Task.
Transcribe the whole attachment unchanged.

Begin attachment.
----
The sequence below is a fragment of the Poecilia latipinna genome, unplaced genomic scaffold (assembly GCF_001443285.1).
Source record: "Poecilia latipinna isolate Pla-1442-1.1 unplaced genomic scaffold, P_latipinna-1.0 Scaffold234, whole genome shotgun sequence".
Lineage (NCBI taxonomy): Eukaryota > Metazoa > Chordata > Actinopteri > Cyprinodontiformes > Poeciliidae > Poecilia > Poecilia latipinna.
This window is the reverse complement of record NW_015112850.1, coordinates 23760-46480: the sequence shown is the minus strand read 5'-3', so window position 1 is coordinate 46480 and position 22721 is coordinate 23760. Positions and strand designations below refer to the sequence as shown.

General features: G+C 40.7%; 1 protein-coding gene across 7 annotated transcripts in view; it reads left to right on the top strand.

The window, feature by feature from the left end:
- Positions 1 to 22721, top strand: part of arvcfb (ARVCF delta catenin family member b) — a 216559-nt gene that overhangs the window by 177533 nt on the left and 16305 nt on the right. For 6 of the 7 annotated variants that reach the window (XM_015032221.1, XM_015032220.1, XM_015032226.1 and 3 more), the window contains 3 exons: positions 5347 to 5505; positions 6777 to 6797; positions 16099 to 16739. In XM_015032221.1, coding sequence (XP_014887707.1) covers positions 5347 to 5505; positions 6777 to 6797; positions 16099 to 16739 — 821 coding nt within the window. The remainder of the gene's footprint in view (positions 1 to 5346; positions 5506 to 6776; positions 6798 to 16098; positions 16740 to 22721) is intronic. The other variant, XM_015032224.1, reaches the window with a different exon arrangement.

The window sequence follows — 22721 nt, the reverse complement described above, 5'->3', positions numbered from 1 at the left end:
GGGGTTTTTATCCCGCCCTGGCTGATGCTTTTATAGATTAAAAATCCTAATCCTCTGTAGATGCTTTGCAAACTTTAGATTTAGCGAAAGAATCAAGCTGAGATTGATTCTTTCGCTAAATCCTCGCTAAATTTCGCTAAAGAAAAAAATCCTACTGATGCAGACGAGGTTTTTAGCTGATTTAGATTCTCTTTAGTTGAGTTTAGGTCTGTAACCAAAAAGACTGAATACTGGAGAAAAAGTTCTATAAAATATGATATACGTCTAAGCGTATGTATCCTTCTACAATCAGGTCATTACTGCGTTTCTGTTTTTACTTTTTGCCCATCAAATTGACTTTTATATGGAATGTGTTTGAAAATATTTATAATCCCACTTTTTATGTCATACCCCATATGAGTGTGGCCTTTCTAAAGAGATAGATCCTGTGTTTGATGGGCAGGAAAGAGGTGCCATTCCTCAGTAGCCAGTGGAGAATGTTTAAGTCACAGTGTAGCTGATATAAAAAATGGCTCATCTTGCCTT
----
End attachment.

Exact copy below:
The sequence below is a fragment of the Poecilia latipinna genome, unplaced genomic scaffold (assembly GCF_001443285.1).
Source record: "Poecilia latipinna isolate Pla-1442-1.1 unplaced genomic scaffold, P_latipinna-1.0 Scaffold234, whole genome shotgun sequence".
Lineage (NCBI taxonomy): Eukaryota > Metazoa > Chordata > Actinopteri > Cyprinodontiformes > Poeciliidae > Poecilia > Poecilia latipinna.
This window is the reverse complement of record NW_015112850.1, coordinates 23760-46480: the sequence shown is the minus strand read 5'-3', so window position 1 is coordinate 46480 and position 22721 is coordinate 23760. Positions and strand designations below refer to the sequence as shown.

General features: G+C 40.7%; 1 protein-coding gene across 7 annotated transcripts in view; it reads left to right on the top strand.

The window, feature by feature from the left end:
- Positions 1 to 22721, top strand: part of arvcfb (ARVCF delta catenin family member b) — a 216559-nt gene that overhangs the window by 177533 nt on the left and 16305 nt on the right. For 6 of the 7 annotated variants that reach the window (XM_015032221.1, XM_015032220.1, XM_015032226.1 and 3 more), the window contains 3 exons: positions 5347 to 5505; positions 6777 to 6797; positions 16099 to 16739. In XM_015032221.1, coding sequence (XP_014887707.1) covers positions 5347 to 5505; positions 6777 to 6797; positions 16099 to 16739 — 821 coding nt within the window. The remainder of the gene's footprint in view (positions 1 to 5346; positions 5506 to 6776; positions 6798 to 16098; positions 16740 to 22721) is intronic. The other variant, XM_015032224.1, reaches the window with a different exon arrangement.

The window sequence follows — 22721 nt, the reverse complement described above, 5'->3', positions numbered from 1 at the left end:
GGGGTTTTTATCCCGCCCTGGCTGATGCTTTTATAGATTAAAAATCCTAATCCTCTGTAGATGCTTTGCAAACTTTAGATTTAGCGAAAGAATCAAGCTGAGATTGATTCTTTCGCTAAATCCTCGCTAAATTTCGCTAAAGAAAAAAATCCTACTGATGCAGACGAGGTTTTTAGCTGATTTAGATTCTCTTTAGTTGAGTTTAGGTCTGTAACCAAAAAGACTGAATACTGGAGAAAAAGTTCTATAAAATATGATATACGTCTAAGCGTATGTATCCTTCTACAATCAGGTCATTACTGCGTTTCTGTTTTTACTTTTTGCCCATCAAATTGACTTTTATATGGAATGTGTTTGAAAATATTTATAATCCCACTTTTTATGTCATACCCCATATGAGTGTGGCCTTTCTAAAGAGATAGATCCTGTGTTTGATGGGCAGGAAAGAGGTGCCATTCCTCAGTAGCCAGTGGAGAATGTTTAAGTCACAGTGTAGCTGATATAAAAAATGGCTCATCTTGCCTT